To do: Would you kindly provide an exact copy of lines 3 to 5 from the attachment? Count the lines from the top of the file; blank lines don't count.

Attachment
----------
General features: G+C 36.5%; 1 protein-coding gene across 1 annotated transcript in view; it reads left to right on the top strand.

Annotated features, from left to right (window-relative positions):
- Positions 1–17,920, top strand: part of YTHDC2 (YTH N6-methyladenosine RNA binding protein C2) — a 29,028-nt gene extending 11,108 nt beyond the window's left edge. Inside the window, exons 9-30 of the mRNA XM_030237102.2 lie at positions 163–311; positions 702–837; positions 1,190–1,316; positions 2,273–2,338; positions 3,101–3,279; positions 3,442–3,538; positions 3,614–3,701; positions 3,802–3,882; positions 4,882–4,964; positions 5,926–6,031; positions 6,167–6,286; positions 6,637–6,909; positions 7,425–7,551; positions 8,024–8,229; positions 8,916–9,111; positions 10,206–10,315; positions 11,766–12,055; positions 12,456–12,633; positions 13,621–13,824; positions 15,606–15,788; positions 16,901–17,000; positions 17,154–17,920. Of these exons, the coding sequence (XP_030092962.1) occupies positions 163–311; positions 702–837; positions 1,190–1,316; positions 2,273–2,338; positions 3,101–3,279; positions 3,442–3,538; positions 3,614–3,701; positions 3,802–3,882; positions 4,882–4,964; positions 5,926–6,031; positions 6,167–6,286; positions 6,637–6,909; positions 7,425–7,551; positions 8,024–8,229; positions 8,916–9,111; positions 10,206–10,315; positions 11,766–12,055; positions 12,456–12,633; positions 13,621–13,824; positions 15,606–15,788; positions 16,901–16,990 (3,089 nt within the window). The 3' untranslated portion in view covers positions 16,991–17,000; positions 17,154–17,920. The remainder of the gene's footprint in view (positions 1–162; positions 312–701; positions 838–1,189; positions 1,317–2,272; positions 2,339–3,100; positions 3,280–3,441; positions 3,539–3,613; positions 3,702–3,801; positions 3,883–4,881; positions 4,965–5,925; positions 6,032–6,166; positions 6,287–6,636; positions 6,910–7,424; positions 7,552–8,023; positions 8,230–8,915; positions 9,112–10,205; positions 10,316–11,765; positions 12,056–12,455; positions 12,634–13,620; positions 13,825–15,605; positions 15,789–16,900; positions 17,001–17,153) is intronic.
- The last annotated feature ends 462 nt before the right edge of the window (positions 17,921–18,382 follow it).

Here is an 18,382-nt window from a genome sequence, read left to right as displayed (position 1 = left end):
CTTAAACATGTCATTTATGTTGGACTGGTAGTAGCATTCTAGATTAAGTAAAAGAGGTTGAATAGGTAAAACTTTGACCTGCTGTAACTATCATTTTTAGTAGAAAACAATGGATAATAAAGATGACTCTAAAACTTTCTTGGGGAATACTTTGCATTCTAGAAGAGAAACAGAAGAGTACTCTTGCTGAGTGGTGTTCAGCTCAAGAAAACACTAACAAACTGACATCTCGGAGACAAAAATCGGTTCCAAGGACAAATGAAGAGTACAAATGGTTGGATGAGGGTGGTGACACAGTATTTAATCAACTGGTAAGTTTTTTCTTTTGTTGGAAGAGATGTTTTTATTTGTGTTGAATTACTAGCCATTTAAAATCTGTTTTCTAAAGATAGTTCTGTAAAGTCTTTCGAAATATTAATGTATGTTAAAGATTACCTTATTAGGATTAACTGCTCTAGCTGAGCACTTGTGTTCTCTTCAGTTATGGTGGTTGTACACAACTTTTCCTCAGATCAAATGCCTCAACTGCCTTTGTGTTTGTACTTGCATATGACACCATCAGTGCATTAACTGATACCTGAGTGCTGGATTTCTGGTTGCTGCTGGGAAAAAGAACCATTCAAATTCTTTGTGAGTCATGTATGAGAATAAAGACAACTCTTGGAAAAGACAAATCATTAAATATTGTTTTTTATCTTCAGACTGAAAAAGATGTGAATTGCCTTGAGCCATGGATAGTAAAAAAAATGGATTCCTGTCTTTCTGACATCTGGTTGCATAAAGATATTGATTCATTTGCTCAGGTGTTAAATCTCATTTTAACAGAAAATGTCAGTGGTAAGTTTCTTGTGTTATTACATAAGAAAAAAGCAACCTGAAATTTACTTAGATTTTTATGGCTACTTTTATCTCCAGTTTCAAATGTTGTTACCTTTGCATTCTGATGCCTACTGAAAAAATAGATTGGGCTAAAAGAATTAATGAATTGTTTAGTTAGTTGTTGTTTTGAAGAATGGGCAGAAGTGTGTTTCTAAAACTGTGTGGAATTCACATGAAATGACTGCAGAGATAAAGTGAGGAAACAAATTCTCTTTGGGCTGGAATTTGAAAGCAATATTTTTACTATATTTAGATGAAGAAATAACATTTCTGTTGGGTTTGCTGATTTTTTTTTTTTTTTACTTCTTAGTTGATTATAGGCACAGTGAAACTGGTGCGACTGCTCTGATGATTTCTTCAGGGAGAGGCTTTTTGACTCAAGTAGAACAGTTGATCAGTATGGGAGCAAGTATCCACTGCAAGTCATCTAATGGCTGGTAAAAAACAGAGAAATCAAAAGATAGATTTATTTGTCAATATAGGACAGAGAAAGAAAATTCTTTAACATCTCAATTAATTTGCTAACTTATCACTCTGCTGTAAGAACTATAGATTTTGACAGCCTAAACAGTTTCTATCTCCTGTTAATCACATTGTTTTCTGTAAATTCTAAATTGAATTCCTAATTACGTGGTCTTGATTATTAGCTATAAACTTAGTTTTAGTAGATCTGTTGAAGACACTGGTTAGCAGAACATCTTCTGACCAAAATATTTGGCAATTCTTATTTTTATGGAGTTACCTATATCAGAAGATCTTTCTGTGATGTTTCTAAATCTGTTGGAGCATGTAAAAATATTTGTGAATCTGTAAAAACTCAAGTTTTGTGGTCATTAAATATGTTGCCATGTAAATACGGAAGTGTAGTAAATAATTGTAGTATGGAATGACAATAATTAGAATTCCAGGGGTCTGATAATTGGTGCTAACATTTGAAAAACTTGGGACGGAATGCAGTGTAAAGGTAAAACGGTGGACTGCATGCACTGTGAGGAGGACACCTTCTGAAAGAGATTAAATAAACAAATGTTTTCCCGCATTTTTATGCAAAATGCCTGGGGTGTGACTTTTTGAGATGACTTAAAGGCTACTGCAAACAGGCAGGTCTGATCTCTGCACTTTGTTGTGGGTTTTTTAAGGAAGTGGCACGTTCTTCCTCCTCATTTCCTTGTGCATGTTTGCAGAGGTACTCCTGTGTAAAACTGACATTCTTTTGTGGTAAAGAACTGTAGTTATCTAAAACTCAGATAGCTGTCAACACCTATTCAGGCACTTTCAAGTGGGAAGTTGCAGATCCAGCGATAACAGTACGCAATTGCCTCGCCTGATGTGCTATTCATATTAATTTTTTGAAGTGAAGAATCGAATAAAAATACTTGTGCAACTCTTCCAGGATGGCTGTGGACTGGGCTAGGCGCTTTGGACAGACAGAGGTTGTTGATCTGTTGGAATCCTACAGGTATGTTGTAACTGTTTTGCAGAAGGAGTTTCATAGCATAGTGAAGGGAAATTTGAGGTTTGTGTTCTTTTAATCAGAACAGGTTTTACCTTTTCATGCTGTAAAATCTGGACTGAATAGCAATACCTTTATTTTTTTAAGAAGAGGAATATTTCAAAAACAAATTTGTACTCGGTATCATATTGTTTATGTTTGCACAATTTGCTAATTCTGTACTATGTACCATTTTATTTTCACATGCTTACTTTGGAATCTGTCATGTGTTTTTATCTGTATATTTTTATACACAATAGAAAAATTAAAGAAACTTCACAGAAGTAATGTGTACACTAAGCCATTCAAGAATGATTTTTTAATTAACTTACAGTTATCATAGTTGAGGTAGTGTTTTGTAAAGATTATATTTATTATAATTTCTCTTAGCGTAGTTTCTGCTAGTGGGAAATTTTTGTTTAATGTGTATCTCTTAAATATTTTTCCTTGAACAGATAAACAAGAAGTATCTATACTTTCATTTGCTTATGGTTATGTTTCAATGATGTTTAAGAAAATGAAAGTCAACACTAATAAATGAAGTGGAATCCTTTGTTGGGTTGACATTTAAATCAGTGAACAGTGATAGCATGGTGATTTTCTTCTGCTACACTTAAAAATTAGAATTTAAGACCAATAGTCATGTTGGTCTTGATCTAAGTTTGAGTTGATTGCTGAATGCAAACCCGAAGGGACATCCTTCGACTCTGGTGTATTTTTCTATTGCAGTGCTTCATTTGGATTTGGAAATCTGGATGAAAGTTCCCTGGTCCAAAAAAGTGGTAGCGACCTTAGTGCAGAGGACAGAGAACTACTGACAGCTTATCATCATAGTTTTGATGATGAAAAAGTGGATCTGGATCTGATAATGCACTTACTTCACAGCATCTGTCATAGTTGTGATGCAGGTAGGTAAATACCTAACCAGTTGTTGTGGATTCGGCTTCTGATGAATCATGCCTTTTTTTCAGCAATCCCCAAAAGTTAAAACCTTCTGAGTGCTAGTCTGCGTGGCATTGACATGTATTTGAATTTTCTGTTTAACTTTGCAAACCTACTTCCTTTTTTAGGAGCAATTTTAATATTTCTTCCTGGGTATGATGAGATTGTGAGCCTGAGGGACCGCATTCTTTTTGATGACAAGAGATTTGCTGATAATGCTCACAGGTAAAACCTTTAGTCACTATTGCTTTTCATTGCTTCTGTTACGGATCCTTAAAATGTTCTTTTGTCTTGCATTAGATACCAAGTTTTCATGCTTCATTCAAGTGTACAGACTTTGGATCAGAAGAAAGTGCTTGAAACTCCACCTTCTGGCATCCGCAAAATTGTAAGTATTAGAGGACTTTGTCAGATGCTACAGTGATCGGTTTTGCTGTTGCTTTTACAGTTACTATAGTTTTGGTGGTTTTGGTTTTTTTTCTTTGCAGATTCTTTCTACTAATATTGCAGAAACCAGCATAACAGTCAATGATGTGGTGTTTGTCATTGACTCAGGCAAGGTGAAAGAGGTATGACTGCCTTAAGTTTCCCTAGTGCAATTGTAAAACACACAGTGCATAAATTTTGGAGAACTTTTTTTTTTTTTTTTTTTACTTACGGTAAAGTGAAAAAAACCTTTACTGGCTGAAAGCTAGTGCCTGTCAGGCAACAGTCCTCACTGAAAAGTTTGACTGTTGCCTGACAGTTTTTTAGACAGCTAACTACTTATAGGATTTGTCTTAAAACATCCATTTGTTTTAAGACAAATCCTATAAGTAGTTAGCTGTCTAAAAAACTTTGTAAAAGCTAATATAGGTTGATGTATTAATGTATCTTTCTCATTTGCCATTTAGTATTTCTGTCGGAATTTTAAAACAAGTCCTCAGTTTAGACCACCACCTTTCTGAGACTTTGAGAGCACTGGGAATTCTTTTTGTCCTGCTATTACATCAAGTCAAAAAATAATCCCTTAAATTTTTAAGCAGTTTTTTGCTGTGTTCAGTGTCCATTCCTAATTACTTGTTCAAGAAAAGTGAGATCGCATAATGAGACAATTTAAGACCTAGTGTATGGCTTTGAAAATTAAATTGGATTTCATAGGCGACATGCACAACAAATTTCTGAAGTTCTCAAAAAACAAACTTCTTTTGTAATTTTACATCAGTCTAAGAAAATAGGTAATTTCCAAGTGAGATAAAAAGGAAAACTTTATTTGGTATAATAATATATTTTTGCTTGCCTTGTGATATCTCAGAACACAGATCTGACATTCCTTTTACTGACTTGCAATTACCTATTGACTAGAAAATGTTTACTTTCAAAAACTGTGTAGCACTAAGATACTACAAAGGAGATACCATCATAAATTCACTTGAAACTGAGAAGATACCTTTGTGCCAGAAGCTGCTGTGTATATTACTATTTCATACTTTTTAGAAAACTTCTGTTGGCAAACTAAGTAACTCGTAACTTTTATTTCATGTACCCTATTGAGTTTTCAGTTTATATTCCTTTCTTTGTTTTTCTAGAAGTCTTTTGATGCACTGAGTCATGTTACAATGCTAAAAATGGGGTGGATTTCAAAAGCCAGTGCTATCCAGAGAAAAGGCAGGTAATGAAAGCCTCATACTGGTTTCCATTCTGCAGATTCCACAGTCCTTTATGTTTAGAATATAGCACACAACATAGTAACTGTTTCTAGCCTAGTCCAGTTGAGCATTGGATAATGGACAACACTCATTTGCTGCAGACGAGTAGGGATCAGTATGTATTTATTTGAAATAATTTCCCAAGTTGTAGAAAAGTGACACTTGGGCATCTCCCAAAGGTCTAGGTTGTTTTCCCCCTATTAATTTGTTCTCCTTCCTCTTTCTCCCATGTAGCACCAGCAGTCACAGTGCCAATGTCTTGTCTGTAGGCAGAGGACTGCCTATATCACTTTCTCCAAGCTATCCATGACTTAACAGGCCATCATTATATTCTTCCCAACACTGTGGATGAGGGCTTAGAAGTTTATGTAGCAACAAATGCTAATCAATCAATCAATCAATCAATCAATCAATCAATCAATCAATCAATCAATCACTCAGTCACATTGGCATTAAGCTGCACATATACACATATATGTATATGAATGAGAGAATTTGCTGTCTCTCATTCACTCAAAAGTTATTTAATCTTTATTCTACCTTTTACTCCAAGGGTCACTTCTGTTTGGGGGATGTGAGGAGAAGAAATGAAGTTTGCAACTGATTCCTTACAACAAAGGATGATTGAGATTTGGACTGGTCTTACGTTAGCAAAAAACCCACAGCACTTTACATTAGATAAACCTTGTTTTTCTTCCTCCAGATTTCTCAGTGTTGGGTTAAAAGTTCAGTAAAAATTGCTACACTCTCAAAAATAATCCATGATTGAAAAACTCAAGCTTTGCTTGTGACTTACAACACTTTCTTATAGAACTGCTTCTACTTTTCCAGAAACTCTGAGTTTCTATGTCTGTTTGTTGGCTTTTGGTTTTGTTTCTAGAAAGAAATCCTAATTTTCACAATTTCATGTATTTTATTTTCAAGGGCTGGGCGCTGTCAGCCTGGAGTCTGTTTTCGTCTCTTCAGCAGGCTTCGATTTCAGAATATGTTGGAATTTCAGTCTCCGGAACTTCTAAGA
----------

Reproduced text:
- Positions 1–17,920, top strand: part of YTHDC2 (YTH N6-methyladenosine RNA binding protein C2) — a 29,028-nt gene extending 11,108 nt beyond the window's left edge. Inside the window, exons 9-30 of the mRNA XM_030237102.2 lie at positions 163–311; positions 702–837; positions 1,190–1,316; positions 2,273–2,338; positions 3,101–3,279; positions 3,442–3,538; positions 3,614–3,701; positions 3,802–3,882; positions 4,882–4,964; positions 5,926–6,031; positions 6,167–6,286; positions 6,637–6,909; positions 7,425–7,551; positions 8,024–8,229; positions 8,916–9,111; positions 10,206–10,315; positions 11,766–12,055; positions 12,456–12,633; positions 13,621–13,824; positions 15,606–15,788; positions 16,901–17,000; positions 17,154–17,920. Of these exons, the coding sequence (XP_030092962.1) occupies positions 163–311; positions 702–837; positions 1,190–1,316; positions 2,273–2,338; positions 3,101–3,279; positions 3,442–3,538; positions 3,614–3,701; positions 3,802–3,882; positions 4,882–4,964; positions 5,926–6,031; positions 6,167–6,286; positions 6,637–6,909; positions 7,425–7,551; positions 8,024–8,229; positions 8,916–9,111; positions 10,206–10,315; positions 11,766–12,055; positions 12,456–12,633; positions 13,621–13,824; positions 15,606–15,788; positions 16,901–16,990 (3,089 nt within the window). The 3' untranslated portion in view covers positions 16,991–17,000; positions 17,154–17,920. The remainder of the gene's footprint in view (positions 1–162; positions 312–701; positions 838–1,189; positions 1,317–2,272; positions 2,339–3,100; positions 3,280–3,441; positions 3,539–3,613; positions 3,702–3,801; positions 3,883–4,881; positions 4,965–5,925; positions 6,032–6,166; positions 6,287–6,636; positions 6,910–7,424; positions 7,552–8,023; positions 8,230–8,915; positions 9,112–10,205; positions 10,316–11,765; positions 12,056–12,455; positions 12,634–13,620; positions 13,825–15,605; positions 15,789–16,900; positions 17,001–17,153) is intronic.
- The last annotated feature ends 462 nt before the right edge of the window (positions 17,921–18,382 follow it).

Here is an 18,382-nt window from a genome sequence, read left to right as displayed (position 1 = left end):